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Date:   Tue, 13 Feb 2018 13:38:53 -0700
From:   Tom Hromatka <tom.hromatka@...cle.com>
To:     Kees Cook <keescook@...omium.org>
Cc:     Network Development <netdev@...r.kernel.org>,
        Sargun Dhillon <sargun@...gun.me>,
        Will Drewry <wad@...omium.org>,
        Daniel Borkmann <daniel@...earbox.net>,
        Linux Containers <containers@...ts.linux-foundation.org>,
        Alexei Starovoitov <ast@...nel.org>,
        Andy Lutomirski <luto@...capital.net>
Subject: Re: [PATCH net-next 0/3] eBPF Seccomp filters



On 02/13/2018 01:35 PM, Kees Cook wrote:
> On Tue, Feb 13, 2018 at 12:33 PM, Tom Hromatka <tom.hromatka@...cle.com> wrote:
>> On Tue, Feb 13, 2018 at 7:42 AM, Sargun Dhillon <sargun@...gun.me> wrote:
>>> This patchset enables seccomp filters to be written in eBPF. Although,
>>> this patchset doesn't introduce much of the functionality enabled by
>>> eBPF, it lays the ground work for it.
>>>
>>> It also introduces the capability to dump eBPF filters via the PTRACE
>>> API in order to make it so that CHECKPOINT_RESTORE will be satisifed.
>>> In the attached samples, there's an example of this. One can then use
>>> BPF_OBJ_GET_INFO_BY_FD in order to get the actual code of the program,
>>> and use that at reload time.
>>>
>>> The primary reason for not adding maps support in this patchset is
>>> to avoid introducing new complexities around PR_SET_NO_NEW_PRIVS.
>>> If we have a map that the BPF program can read, it can potentially
>>> "change" privileges after running. It seems like doing writes only
>>> is safe, because it can be pure, and side effect free, and therefore
>>> not negatively effect PR_SET_NO_NEW_PRIVS. Nonetheless, if we come
>>> to an agreement, this can be in a follow-up patchset.
>>
>>
>> Coincidentally I also sent an RFC for adding eBPF hash maps to the seccomp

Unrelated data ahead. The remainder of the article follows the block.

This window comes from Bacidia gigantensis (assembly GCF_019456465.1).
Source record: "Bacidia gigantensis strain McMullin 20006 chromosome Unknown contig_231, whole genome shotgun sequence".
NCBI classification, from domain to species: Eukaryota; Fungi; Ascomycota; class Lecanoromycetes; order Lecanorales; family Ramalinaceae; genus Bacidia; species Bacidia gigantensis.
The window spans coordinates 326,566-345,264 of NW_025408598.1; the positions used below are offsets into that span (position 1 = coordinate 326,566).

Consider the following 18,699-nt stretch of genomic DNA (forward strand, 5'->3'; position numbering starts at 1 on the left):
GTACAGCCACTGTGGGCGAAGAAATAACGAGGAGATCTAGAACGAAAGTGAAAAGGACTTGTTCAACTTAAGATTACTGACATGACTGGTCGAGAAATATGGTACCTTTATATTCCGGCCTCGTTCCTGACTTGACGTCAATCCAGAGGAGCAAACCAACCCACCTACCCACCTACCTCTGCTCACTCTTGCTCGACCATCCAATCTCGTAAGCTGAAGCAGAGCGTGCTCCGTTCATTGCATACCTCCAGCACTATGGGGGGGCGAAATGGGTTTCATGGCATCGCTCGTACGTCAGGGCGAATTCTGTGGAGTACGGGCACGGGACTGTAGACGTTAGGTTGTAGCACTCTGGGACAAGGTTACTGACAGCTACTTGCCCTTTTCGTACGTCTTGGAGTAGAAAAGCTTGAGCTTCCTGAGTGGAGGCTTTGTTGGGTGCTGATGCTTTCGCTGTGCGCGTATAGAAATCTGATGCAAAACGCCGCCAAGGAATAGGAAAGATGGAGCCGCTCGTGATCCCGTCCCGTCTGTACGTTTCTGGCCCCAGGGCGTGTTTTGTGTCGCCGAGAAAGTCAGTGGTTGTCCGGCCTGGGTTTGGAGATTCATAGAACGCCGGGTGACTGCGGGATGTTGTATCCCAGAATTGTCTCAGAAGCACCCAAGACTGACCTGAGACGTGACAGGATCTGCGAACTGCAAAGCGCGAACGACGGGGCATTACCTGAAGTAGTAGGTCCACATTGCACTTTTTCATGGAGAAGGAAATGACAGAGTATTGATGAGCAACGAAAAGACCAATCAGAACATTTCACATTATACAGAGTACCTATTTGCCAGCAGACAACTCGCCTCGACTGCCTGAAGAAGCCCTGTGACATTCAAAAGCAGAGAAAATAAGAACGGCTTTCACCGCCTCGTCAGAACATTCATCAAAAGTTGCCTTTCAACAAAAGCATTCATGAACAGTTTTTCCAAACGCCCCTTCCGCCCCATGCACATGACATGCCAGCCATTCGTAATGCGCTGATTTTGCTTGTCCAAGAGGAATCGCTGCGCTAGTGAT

>> userspace mailing list just last week:
>> https://groups.google.com/forum/#!topic/libseccomp/pX6QkVF0F74
>>
>> The kernel changes I proposed are in this email:
>> https://groups.google.com/d/msg/libseccomp/pX6QkVF0F74/ZUJlwI5qAwAJ
>>
>> In that email thread, Kees requested that I try out a binary tree in cBPF
>> and evaluate its performance.  I just got a rough prototype working, and
>> while not as fast as an eBPF hash map, the cBPF binary tree was a
>> significant
>> improvement over the linear list of ifs that are currently generated.  Also,
>> it only required changing a single function within the libseccomp libary
>> itself.
>>
>> https://github.com/drakenclimber/libseccomp/commit/87b36369f17385f5a7a4d95101185577fbf6203b
>>
>> Here are the results I am currently seeing using an in-house customer's
>> seccomp filter and a simplistic test program that runs getppid() thousands
>> of times.
>>
>> Test Case                      minimum TSC ticks to make syscall
>> ----------------------------------------------------------------
>> seccomp disabled                                             620
>> getppid() at the front of 306-syscall seccomp filter         722
>> getppid() in middle of 306-syscall seccomp filter           1392
>> getppid() at the end of the 306-syscall filter              2452
>> seccomp using a 306-syscall-sized EBPF hash map              800
>> cBPF filter using a binary tree                              922
> I still think that's a crazy filter. :) It should be inverted to just
> check the 26 syscalls and a final "greater than" test. I would expect
> it to be faster still. :)
>
> -Kees

I completely agree it's a crazy filter, but it seems to be a
common "mistake" our users are making.  It would be nice to
help them out if we can.

Tom

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